Saudi Arabia was represented at the recent G20 Summit in Brisbane, Australia, presenting a plan with a call to "deepen and accelerate the pace of economic diversification" while enrolling some 450,000 students in technical and vocation centers by the year 2020.
The country's rulers plan a "renewed focus on quality" (rather than quantity) and technological development when it comes to its non-oil exports, and seeks more outside investments through the creation of numerous new "free zones."
The House of Saud also wishes to reduce its own consumption of oil and natural gas, according to the Comprehensive Strategy it presented in Brisbane.
Setting the Scene
There have been many years since the first oil shock of 1973 when Saudi Arabia's leaders would have been considered the most important at any global gathering. This was not one of those years, as recent drops in oil prices, brought on partially by increased oil production in the US and Canada, have made Saudi Arabia less of a top-level global mover and shaker.
Indeed, the Brisbane meeting was dominated by explicit Western criticism of Russia's Vladimir Putin. The presence of Saudi Arabia may have seemed like a footnote.
But Saudi Arabia is a legitimate member of the G20, with the world's 19th largest economy. Its per-capita income does not rank among the world leaders, though, as it wrestles with a situation in which new-found oil wealth since the 1970s has created a society of about 30% immigrant labor among a total population that's approaching 30 million people.
Does Not Rank Well
Our research at the Tau Institute examines the relative ICT development and dynamics of 103 nations of the world. Saudi Arabia ranks 84th overall, slightly higher than its impoverished neighbor Yemen. Within its region, Saudi Arabia trails Jordan and the UAE, although to be fair, it does lead neighboring oil-centric nations Oman, Kuwait, and Iran.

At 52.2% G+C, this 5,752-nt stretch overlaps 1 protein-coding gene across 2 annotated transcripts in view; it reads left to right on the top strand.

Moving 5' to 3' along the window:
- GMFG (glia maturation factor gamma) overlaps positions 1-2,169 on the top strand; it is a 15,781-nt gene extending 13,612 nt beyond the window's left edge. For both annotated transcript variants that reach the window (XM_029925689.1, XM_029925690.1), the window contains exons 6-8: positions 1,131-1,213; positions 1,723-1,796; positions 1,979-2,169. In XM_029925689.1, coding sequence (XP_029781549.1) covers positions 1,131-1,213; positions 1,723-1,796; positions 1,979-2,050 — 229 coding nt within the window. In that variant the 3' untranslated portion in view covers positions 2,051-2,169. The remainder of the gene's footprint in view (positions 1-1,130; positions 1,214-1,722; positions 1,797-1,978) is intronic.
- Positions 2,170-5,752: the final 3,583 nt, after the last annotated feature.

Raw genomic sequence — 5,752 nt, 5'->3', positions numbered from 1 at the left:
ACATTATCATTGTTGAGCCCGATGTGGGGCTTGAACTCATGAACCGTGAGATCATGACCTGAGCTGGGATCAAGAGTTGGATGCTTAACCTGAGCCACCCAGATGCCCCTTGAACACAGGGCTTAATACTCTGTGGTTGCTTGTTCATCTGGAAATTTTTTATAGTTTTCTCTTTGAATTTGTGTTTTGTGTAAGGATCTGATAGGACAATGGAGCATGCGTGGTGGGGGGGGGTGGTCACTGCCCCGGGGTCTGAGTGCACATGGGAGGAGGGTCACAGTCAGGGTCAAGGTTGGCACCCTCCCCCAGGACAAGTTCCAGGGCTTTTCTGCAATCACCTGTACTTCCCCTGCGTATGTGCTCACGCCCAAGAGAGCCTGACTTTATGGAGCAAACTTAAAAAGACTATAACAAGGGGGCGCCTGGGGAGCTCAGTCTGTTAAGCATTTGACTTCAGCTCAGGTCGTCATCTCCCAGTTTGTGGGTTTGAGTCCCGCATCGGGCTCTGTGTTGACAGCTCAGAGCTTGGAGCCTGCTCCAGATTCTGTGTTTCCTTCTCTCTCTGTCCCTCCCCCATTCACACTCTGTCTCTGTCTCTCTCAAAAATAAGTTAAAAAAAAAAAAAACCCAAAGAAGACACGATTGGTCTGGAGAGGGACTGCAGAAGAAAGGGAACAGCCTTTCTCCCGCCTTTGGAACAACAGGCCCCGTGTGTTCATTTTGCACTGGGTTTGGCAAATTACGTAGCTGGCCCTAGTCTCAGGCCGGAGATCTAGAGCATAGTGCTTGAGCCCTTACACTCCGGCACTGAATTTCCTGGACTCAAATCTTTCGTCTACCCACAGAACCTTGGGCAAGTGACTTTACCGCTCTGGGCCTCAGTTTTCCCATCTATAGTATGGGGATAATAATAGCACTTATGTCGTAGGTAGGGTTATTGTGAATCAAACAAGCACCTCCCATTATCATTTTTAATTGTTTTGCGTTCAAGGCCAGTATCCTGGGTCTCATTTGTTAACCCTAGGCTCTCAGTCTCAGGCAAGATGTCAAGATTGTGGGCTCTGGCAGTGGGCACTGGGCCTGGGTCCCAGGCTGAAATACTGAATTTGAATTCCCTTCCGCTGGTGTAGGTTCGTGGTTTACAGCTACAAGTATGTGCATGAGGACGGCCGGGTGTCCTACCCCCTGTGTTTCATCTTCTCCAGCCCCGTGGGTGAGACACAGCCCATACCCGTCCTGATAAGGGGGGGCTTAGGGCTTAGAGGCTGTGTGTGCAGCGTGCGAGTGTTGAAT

Within its income tier (with per-person incomes between $13,000 an $25,000), Saudi Arabia ranks 17th of 18 nations surveyed. This is the toughest class in our research, with global leaders such as South Korea, Taiwan, Estonia, Poland, the Czech Republic, Chile and Uruguay all going gangbusters as they develop their ICT environments and overall economies.
Given its relatively small population, the overall challenge in improving Saudi Arabia's ICT infrastructure is middling, similar to that of Turkey, Jordan, and Mexico.
The Challenge Ahead
We believe in the fundamental theorem that aggressive ICT development acts as a trigger to economic growth and societal development. So naturally, we recommend that the Kingdom make ICT development as an explicit goal.
Technology can also act as a driver of government transparency and be quite disruptive, something that Saudi Arabia's leaders will not want to hear. The society faces great stresses, along religious lines as well as the publicly stated problem of reducing the amount of immigrant labor within its population. Both of these issues - religious and demographic - are potential tinderboxes.
Saudi Arabia announced its Tenth Development Plan, covering the years 2015-2019, prior to the Brisbane Summit. The plan calls for infrastructure development of about $100 billion, up 76% from the previous five-year plan. In the end, the Kingdom says it wishes to develop "a national strategy and action plan for a gradual shift to a knowledge-based economy," creating 1.3 million new jobs for Saudi citizens.
Yet only 3.4% of its planned infrastructure development is earmarked for "transportation and communications," with nothing explicitly devoted to ICT or, say, the way the Internet of Things could be used to develop its transportation vision. There are modern trains in this vision, though, and we'd expect the IoT to play a role here. Implied here is the notion that the Kingdom should commit itself to cloud computing and all that goes with it to create an ICT infrastructure suitable for the 21st century.
Saudi Arabia has a high level of wealth and relatively low population level that, in theory, gives it a better chance than most countries to develop economically and societally over the next few decades. The country's leaders seem to be clear-eyed about the need to diversify its economy as the glory days of oil start to fade in the rear-view mirror. Looking ahead, it's also clear the nation's leaders face a tremendous societal challenge as they work to develop the nation's economy.